We all start out in the world with the same basic needs to be protected and nurtured. If we are fortunate in our experiences of having our primary needs met, we may later come to see how we were nurtured as expressions of love and loving-kindness. Then again, when these essential needs are not provided from the beginning, the gap in places where love and safety would have optimally been are experienced as longing. When longing actively takes hold of us, it is felt as a painful feeling of emptiness; a part of ourselves and the longed for others that are perpetually missing. Our longing to be held arises out of our physiological need for sensitive, attuned touch. It is the stimulus for the sense of security we need to grow and develop into our original selves, the person of potential we are capable of becoming “from before our parents were born.” It’s natural to wonder about who we might have been having been born into different circumstances.
These bonds of love are part of our complexity. The story of how we experienced being loved or not being loved often becomes how we narrate the story of our lives, how we see others and ourselves. While love binds us to one another because of primary dependency, so do abuse, betrayal, and neglect also bind us, like slaves who make slaves of others. From our first breath to our last, we rely upon the bonds of love for our survival and pleasure in life. But pleasure is a complex thing, isn’t it, not reducible to agreed upon mores. There are those who take pleasure in the suffering of others, who mistake pleasure with a feeling of power.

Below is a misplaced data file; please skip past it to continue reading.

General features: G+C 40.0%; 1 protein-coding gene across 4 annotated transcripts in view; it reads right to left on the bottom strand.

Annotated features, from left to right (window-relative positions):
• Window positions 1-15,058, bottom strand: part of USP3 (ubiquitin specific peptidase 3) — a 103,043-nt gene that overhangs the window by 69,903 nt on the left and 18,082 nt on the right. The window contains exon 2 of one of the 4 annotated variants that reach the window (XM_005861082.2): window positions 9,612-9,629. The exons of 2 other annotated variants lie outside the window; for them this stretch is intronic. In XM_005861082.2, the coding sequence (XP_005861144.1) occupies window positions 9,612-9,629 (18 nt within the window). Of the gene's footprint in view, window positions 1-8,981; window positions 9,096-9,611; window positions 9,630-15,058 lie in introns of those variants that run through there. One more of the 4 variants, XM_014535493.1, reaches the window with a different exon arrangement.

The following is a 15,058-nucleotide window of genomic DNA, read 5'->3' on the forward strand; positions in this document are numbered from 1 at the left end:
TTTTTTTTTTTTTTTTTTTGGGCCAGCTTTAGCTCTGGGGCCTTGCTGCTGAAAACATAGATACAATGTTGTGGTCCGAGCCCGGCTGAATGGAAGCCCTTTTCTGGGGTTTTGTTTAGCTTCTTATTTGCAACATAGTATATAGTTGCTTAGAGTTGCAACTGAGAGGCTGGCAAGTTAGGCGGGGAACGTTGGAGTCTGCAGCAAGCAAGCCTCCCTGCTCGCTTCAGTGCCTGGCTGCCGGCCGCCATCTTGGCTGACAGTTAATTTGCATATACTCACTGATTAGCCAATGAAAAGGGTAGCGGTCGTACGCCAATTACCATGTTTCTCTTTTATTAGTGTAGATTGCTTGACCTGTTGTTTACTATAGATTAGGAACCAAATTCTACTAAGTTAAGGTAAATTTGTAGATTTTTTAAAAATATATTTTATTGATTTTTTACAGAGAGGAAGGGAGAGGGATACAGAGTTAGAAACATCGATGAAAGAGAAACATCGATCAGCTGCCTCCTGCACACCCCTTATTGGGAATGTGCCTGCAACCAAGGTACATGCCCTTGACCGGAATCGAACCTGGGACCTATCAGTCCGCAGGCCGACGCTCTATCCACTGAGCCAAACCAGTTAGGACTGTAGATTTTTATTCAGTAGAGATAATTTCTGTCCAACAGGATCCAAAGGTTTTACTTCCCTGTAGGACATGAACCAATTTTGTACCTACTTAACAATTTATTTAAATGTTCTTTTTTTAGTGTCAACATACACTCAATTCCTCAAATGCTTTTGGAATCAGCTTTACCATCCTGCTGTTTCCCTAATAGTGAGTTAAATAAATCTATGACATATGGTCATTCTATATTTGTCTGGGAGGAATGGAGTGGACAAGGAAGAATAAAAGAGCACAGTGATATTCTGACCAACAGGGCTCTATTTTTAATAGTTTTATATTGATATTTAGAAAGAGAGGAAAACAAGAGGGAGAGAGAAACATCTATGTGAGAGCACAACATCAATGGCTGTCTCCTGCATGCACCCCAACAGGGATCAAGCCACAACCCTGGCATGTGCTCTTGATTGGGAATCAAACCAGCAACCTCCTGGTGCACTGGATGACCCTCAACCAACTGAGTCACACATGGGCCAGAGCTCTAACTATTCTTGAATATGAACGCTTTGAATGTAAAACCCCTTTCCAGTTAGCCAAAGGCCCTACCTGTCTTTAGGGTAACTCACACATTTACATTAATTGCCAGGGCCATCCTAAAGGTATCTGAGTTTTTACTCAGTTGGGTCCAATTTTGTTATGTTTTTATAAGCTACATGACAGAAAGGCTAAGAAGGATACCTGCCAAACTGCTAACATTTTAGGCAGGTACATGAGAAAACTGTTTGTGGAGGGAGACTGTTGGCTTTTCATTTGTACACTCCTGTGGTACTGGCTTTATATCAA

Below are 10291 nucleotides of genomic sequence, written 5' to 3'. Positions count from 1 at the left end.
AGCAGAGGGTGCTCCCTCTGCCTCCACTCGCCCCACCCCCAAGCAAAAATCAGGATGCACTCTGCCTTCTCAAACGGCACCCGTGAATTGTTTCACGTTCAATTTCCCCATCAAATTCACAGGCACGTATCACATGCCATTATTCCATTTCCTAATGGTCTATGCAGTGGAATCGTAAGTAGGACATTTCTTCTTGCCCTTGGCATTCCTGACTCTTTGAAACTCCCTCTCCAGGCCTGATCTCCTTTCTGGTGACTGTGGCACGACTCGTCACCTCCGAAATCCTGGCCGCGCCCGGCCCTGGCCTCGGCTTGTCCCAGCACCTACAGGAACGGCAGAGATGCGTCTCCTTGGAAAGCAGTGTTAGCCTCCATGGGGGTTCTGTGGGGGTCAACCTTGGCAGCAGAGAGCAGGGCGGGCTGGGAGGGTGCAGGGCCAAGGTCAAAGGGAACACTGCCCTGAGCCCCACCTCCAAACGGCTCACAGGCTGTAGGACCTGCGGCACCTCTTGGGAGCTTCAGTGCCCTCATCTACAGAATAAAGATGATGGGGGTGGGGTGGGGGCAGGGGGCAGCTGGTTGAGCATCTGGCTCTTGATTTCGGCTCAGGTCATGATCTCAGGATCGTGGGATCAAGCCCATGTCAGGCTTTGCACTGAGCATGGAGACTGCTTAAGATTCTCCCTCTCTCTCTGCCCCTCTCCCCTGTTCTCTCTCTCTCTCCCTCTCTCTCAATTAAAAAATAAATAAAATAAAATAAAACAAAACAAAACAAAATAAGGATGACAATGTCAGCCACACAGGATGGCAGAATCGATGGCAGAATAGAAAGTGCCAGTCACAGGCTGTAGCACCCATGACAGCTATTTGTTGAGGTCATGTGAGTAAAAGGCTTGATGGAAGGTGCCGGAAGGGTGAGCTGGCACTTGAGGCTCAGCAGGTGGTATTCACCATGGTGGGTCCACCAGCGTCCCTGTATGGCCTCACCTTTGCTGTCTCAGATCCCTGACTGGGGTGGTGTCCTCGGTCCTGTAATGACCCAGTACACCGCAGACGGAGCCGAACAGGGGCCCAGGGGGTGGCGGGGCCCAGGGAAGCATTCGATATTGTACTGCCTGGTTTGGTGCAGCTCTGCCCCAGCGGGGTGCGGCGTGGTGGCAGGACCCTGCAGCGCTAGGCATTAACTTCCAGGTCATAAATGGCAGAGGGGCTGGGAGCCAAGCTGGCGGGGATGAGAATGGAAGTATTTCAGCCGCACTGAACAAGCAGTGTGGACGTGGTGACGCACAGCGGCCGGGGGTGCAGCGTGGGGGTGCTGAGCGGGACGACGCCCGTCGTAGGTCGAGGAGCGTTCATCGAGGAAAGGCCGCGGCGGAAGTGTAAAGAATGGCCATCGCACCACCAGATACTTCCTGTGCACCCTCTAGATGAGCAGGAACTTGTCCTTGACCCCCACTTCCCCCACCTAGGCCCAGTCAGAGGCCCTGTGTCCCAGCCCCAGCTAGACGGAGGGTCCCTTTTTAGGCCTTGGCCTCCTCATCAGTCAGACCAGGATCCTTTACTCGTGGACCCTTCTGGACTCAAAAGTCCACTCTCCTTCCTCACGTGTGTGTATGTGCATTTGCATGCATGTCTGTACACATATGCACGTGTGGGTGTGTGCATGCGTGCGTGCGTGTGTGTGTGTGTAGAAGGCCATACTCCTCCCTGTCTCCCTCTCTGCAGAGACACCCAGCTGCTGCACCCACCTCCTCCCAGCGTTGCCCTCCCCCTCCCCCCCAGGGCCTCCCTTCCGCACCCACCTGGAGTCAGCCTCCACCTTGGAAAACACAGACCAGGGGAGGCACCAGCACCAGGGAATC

When the subject of human trafficking comes up in conversation with reference to the drastic increase in enslaved populations around the world that correspond to sex trafficking and child sex tourism, I’ve heard too many people impute, “Oh, but prostitution has always been with us throughout the history of the world….it’s really no different now, is it?” I find it most important to recognize a thought-trap before I step into one, by not chasing after the “is it, or isn’t it?” dilemma. Something most primary and human is missing from the equation that permits us to normalize entitlement, abuse, appetite, and demand. The sex tourist always holds the power over an impoverished child. Giving impoverished families money in trade for sex with their children is not benevolence, it is rapacious greed. It’s time we understand that sex tourists also have unmet primary needs for love that distort their views of the lives of others, and their needs for integrity, safety and security. Confusing one’s own desire with the desire of others is a distortion that results in enactments of demand for fulfillment. It is a primary motivator of what drives this vicious crime against children. Everything that happens in the world depends upon the condition of the human heart.
For more information see The Global Study on Sexual Exploitation of Children in Travel and Tourism 2016, http://cf.cdn.unwto.org/sites/all/files/docpdf/global-report-offenders-m...